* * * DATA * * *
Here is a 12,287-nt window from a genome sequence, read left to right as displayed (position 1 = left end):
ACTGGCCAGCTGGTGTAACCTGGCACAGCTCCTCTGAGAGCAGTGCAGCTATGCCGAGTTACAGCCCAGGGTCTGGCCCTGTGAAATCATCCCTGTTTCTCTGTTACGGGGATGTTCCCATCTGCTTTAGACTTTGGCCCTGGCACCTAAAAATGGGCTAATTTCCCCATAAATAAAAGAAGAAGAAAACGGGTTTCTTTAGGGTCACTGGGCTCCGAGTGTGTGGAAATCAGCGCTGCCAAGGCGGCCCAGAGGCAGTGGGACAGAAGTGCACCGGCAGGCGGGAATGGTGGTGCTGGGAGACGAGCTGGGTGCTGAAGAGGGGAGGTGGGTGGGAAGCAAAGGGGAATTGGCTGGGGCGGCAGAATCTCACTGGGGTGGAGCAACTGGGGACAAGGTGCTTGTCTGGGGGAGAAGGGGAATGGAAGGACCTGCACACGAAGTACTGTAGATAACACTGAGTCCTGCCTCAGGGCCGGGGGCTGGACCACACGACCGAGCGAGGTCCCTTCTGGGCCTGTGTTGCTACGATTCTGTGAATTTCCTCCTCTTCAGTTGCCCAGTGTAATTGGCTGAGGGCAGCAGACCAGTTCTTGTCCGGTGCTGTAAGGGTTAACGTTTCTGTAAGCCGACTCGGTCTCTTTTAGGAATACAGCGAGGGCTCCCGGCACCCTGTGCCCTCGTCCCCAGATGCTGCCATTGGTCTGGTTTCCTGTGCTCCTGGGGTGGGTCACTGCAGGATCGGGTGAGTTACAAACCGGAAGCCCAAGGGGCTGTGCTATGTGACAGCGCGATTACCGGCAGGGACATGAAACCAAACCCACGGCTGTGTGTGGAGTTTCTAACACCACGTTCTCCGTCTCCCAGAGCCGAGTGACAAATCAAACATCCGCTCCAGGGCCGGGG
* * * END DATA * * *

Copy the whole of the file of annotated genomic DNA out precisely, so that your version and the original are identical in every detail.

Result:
Here is a 12,287-nt window from a genome sequence, read left to right as displayed (position 1 = left end):
ACTGGCCAGCTGGTGTAACCTGGCACAGCTCCTCTGAGAGCAGTGCAGCTATGCCGAGTTACAGCCCAGGGTCTGGCCCTGTGAAATCATCCCTGTTTCTCTGTTACGGGGATGTTCCCATCTGCTTTAGACTTTGGCCCTGGCACCTAAAAATGGGCTAATTTCCCCATAAATAAAAGAAGAAGAAAACGGGTTTCTTTAGGGTCACTGGGCTCCGAGTGTGTGGAAATCAGCGCTGCCAAGGCGGCCCAGAGGCAGTGGGACAGAAGTGCACCGGCAGGCGGGAATGGTGGTGCTGGGAGACGAGCTGGGTGCTGAAGAGGGGAGGTGGGTGGGAAGCAAAGGGGAATTGGCTGGGGCGGCAGAATCTCACTGGGGTGGAGCAACTGGGGACAAGGTGCTTGTCTGGGGGAGAAGGGGAATGGAAGGACCTGCACACGAAGTACTGTAGATAACACTGAGTCCTGCCTCAGGGCCGGGGGCTGGACCACACGACCGAGCGAGGTCCCTTCTGGGCCTGTGTTGCTACGATTCTGTGAATTTCCTCCTCTTCAGTTGCCCAGTGTAATTGGCTGAGGGCAGCAGACCAGTTCTTGTCCGGTGCTGTAAGGGTTAACGTTTCTGTAAGCCGACTCGGTCTCTTTTAGGAATACAGCGAGGGCTCCCGGCACCCTGTGCCCTCGTCCCCAGATGCTGCCATTGGTCTGGTTTCCTGTGCTCCTGGGGTGGGTCACTGCAGGATCGGGTGAGTTACAAACCGGAAGCCCAAGGGGCTGTGCTATGTGACAGCGCGATTACCGGCAGGGACATGAAACCAAACCCACGGCTGTGTGTGGAGTTTCTAACACCACGTTCTCCGTCTCCCAGAGCCGAGTGACAAATCAAACATCCGCTCCAGGGCCGGGG